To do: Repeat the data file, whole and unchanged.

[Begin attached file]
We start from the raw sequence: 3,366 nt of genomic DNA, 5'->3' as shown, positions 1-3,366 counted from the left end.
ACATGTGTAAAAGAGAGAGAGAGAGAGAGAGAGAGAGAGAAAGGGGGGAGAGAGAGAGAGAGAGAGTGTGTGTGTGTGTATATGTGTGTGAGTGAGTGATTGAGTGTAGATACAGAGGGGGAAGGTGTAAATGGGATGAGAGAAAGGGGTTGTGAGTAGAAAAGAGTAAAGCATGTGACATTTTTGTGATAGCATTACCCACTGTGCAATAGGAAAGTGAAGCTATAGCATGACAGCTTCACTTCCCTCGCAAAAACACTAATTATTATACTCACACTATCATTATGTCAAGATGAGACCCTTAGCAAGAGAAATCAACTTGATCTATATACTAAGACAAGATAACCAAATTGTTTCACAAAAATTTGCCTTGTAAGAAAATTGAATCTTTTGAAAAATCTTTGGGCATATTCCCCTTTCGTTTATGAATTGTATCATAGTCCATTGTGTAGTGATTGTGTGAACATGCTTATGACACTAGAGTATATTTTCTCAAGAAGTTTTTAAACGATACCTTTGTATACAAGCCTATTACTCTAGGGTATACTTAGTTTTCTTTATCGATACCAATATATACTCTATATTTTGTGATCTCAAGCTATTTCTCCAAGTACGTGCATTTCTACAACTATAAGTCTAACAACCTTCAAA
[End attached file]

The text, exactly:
We start from the raw sequence: 3,366 nt of genomic DNA, 5'->3' as shown, positions 1-3,366 counted from the left end.
ACATGTGTAAAAGAGAGAGAGAGAGAGAGAGAGAGAGAGAAAGGGGGGAGAGAGAGAGAGAGAGAGTGTGTGTGTGTGTATATGTGTGTGAGTGAGTGATTGAGTGTAGATACAGAGGGGGAAGGTGTAAATGGGATGAGAGAAAGGGGTTGTGAGTAGAAAAGAGTAAAGCATGTGACATTTTTGTGATAGCATTACCCACTGTGCAATAGGAAAGTGAAGCTATAGCATGACAGCTTCACTTCCCTCGCAAAAACACTAATTATTATACTCACACTATCATTATGTCAAGATGAGACCCTTAGCAAGAGAAATCAACTTGATCTATATACTAAGACAAGATAACCAAATTGTTTCACAAAAATTTGCCTTGTAAGAAAATTGAATCTTTTGAAAAATCTTTGGGCATATTCCCCTTTCGTTTATGAATTGTATCATAGTCCATTGTGTAGTGATTGTGTGAACATGCTTATGACACTAGAGTATATTTTCTCAAGAAGTTTTTAAACGATACCTTTGTATACAAGCCTATTACTCTAGGGTATACTTAGTTTTCTTTATCGATACCAATATATACTCTATATTTTGTGATCTCAAGCTATTTCTCCAAGTACGTGCATTTCTACAACTATAAGTCTAACAACCTTCAAA